How To Choose The Right Vitamins And Supplements

Supplements and VitaminsTo maintain optimum health, we need to strive for the right balance of nutrients by eating a variety of foods. However, having a diversified diet is not easy to achieve, so many people resort to vitamins and supplements to compensate for the deficiency in their diet.

You are probably one of the millions of consumers who find it difficult to decide which vitamins or supplements to buy.

Here are some of the things you need to ask yourself and your physician in order to choose the right vitamins and food supplements that will suit your unique needs.

9 Things to Ask Before Buying Vitamins and Supplements

Despite the contrasting findings on the role of vitamins in countering  diseases, many people continue to include vitamins in their daily diet, believing that vitamins are always a part of a healthy lifestyle. Some groups of consumers like premenopausal women take only certain vitamins or nutritional supplements just to fill whatever nutrients their diet lacks.

Here are the nine basic questions you need to ask your doctor, dietitian or pharmacist to ensure that you make the right choice.

  • Do I really need to take a food supplement?
  • How does this supplement improve my health?
  • When should I take this supplement and for how long?
  • How much should I take?
  • Which is best for me – syrup, pill, or powder supplements?
  • What are the side effects of this supplement?
  • Will there be adverse reactions if I use the supplement along with any drugs or foods?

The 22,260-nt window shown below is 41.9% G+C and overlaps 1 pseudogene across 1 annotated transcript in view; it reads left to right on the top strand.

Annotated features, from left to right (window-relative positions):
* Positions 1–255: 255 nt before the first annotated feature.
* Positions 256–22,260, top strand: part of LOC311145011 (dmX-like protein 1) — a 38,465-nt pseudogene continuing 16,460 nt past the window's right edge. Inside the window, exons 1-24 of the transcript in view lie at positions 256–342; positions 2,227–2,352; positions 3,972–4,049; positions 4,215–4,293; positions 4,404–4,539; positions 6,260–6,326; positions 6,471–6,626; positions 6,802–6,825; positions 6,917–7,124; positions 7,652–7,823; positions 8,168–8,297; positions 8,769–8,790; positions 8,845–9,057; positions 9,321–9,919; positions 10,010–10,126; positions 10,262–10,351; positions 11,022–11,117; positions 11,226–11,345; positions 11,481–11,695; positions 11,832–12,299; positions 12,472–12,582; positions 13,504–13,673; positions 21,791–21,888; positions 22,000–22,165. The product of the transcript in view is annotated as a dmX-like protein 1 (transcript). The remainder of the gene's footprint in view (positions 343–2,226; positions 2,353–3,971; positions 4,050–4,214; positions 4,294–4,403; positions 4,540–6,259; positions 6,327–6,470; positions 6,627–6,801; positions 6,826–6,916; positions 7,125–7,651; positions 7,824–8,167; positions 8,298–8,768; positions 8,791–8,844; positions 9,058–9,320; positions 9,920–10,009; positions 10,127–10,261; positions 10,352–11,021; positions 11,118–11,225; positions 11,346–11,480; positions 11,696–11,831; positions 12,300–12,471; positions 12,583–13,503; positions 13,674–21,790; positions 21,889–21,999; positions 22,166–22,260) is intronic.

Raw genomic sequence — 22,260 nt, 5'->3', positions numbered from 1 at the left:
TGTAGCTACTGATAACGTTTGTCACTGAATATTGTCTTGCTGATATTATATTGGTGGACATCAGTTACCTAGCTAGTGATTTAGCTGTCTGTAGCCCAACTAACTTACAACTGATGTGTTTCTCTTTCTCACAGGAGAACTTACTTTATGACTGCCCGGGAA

• Which vitamin form (i.e. vitamin D2 or D3) will work best for me?
  • What are the leading brands for this supplement?
  • Should I stop taking the supplement in preparation for a surgery?

Choose the Right Vitamin Form

After determining what food supplement or vitamin to take, your next task is to know which form is best for you. Food supplements are sold in various forms – pills, syrup, and powder. Does it matter if you take whichever form you like? Yes, because each medium is absorbed by the body at a different rate. Liquid is absorbed faster than tablets.

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Some supplements are sold in pills because they tend to become diluted or dangerous when they get exposed to gastric acids. However, liquid supplements are highly recommended for those who cannot absorb pills effectively.

Beware that vitamins may be available in different formulations, each having a different property. For instance, there are two commercial formulations of vitamin D supplements: vitamin D-2 (ergocalciferol) and D-3 (cholecalciferol). Preliminary evidence suggests that vitamin D-3 is more active. Consult your physician if you are not sure which vitamin formulations to take.

How Safe Is Your Supplement?

Although supplements are regulated by the U.S. FDA, they are categorized as foods rather than drugs. Thus, supplement manufacturers are under less pressure to prove the health benefits and safety of their products which may have medicinal properties. The FDA can only impose a ban on certain supplement only after it has been proven or reported to be unsafe. Keep in mind that the current industry regulation allows unsafe supplements to be sold legally until adverse side effects surface among consumers. However, supplement makers are now being urged to observe industry standards (GMP) that resemble those of the pharmaceutical industry.

As it is difficult for us consumers to confirm whether commercial supplements can cause positive, negative or no reactions, we should always do a research on the supplements we plan to take. Here are some of the basic safety guidelines:

  • If you have a wholesome diet that is rich in fruits, vegetables and whole grains, take multivitamins with less than 100% of the daily recommended value for most vitamins and minerals.